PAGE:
Record name of medication, route it was given and calculate the dose given by adding up the doses administered throughout surgery.
Record the name of the medication and route it was given and NOT the dose
It is vital to record the dose of a medication whenever possible
Better to leave out dose if it requires time to calculate and some likelihood of making a mistake in the calculation

 

26 The patient has an epidural PCA with a continuous (background) infusion of fentanyl and an option for a bolus every 8 minutes. He was hooked up to the pump in recovery (or Post Anesthesia Care Unit) and has been back on the ward for 10 hours.
In light of the sections related to recording medications in the SOPs, which is the better strategy for recording the medication?

(a) How will you record this for recovery

In M10, select ‘epidural’
In 'M11 Opioids & local anaesthetics (recovery room)', select the RA column and tick the box associated with fentanyl, make no record of the actual dose given, and tick the corresponding PCA box.
To calculate the dose, check the pump settings for the number of boluses and check how long the patient has been receiving the infusion. Add these up and write the dose in the RA column associated with fentanyl in M11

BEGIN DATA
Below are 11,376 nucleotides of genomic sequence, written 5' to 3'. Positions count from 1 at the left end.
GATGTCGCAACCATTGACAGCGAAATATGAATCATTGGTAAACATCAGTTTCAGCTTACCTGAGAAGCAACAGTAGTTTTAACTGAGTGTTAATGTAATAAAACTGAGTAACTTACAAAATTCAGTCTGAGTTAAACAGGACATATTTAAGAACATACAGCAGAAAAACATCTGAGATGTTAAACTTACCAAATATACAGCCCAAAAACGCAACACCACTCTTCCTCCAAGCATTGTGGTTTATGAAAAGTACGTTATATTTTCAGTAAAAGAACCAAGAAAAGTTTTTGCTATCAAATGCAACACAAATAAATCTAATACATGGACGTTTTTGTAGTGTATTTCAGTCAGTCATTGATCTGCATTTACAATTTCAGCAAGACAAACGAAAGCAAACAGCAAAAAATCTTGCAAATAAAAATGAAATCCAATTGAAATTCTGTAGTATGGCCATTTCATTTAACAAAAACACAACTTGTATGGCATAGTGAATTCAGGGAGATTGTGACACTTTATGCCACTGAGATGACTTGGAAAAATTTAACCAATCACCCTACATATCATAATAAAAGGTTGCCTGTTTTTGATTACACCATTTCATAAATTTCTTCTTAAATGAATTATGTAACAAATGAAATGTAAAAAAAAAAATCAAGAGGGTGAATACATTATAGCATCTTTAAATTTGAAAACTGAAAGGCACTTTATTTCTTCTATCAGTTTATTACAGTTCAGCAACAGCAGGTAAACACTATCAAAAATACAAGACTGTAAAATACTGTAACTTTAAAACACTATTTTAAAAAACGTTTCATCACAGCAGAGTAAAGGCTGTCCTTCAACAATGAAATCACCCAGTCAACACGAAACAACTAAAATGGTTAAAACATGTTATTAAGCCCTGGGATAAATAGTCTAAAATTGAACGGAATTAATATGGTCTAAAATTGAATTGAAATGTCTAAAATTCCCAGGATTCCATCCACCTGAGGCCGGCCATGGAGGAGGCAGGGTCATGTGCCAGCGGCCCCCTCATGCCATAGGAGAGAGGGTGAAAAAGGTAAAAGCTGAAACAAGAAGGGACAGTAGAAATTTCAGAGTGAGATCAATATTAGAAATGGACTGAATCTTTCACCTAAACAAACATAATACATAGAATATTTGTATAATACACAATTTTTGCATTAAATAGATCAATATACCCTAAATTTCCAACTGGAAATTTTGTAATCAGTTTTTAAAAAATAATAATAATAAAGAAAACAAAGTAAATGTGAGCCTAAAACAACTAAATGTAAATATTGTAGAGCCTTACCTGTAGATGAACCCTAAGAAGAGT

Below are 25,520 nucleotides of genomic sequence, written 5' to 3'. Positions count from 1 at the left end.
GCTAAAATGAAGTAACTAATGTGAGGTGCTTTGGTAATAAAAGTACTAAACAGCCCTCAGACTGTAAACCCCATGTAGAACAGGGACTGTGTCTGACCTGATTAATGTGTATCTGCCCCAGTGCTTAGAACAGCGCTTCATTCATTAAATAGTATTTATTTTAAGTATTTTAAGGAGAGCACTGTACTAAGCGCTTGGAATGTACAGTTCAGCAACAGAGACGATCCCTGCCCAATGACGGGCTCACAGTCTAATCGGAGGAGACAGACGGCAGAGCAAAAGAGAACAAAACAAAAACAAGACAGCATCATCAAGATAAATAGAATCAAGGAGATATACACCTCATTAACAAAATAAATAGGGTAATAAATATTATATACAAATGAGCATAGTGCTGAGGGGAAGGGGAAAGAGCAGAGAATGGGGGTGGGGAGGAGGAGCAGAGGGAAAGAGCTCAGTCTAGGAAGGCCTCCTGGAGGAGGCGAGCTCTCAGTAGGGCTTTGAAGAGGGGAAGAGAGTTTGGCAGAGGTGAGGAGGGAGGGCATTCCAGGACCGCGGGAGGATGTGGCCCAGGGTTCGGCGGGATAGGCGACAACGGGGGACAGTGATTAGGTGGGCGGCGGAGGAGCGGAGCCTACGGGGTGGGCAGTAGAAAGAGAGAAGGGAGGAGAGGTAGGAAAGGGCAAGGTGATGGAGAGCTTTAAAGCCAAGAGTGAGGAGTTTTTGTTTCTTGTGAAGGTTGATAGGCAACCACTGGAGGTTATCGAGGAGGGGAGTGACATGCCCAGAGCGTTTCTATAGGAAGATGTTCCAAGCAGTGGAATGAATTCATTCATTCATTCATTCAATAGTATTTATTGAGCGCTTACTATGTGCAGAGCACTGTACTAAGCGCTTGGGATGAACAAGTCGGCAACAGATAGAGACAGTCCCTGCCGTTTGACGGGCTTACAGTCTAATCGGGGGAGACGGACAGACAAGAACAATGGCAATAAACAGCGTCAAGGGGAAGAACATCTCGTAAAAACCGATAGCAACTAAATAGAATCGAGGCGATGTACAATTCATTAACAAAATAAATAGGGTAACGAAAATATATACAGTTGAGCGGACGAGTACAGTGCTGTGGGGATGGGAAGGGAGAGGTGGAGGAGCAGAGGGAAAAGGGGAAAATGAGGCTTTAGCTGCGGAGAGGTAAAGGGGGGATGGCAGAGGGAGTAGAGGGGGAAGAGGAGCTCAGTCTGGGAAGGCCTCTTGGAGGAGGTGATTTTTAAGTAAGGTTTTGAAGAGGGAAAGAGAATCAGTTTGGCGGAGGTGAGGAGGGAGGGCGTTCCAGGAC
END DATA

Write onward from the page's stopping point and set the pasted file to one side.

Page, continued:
Better to leave out the dose if it requires time to calculate it and some likelihood of making a mistake in the calculation

 

(b) How will you record this for the ward?

In M13, select ‘epidural’
In M14 'Opioids & local anaesthetics', select the RA column and tick the box associated with fentanyl, make no record of the actual dose given, and tick the associated PCA box
Check the pump for number of boluses and how long the patient received the infusion on the ward. Add these up and write the dose in M14, in the RA column, in the fentanyl box

 

27 The patient’s intake notes were taken hurriedly, a number of comoribdities are listed but in very little detail. What should you do?

Approach the patient and ask for more details.
Use what information is available in the medical record.

 

28  In question H2 you are asked to record whether the patient is pregnant and or lactating.
(a) You are filling in the Process questionnaire for a 30 year old female. What should you do?

Check her medical file to see whether this information is recorded, if this not mentioned, select the ‘not possible to obtain the information’ option
Ask her
Tick the ‘not relevant’ option

 

(b) You are filling in the Process questionnaire for a 70 year old female.
What should you do?

Check her medical file to see whether this information is recorded, if this not mentioned, select the ‘not possible to obtain the information’ option.
Ask her
Tick the ‘not relevant’ option

 

29 The ICD-9 code for Transurethral (ultrasound) guided laser induced prostatectomy (TULIP) is:

ICD

 

30 The ICD-9 code for Unilateral breast implant is

ICD:

 

31 Which statement is true with regards to recording comorbidites in PAIN OUT?

In H1 you should register all comorbidities listed in the patient’s medical record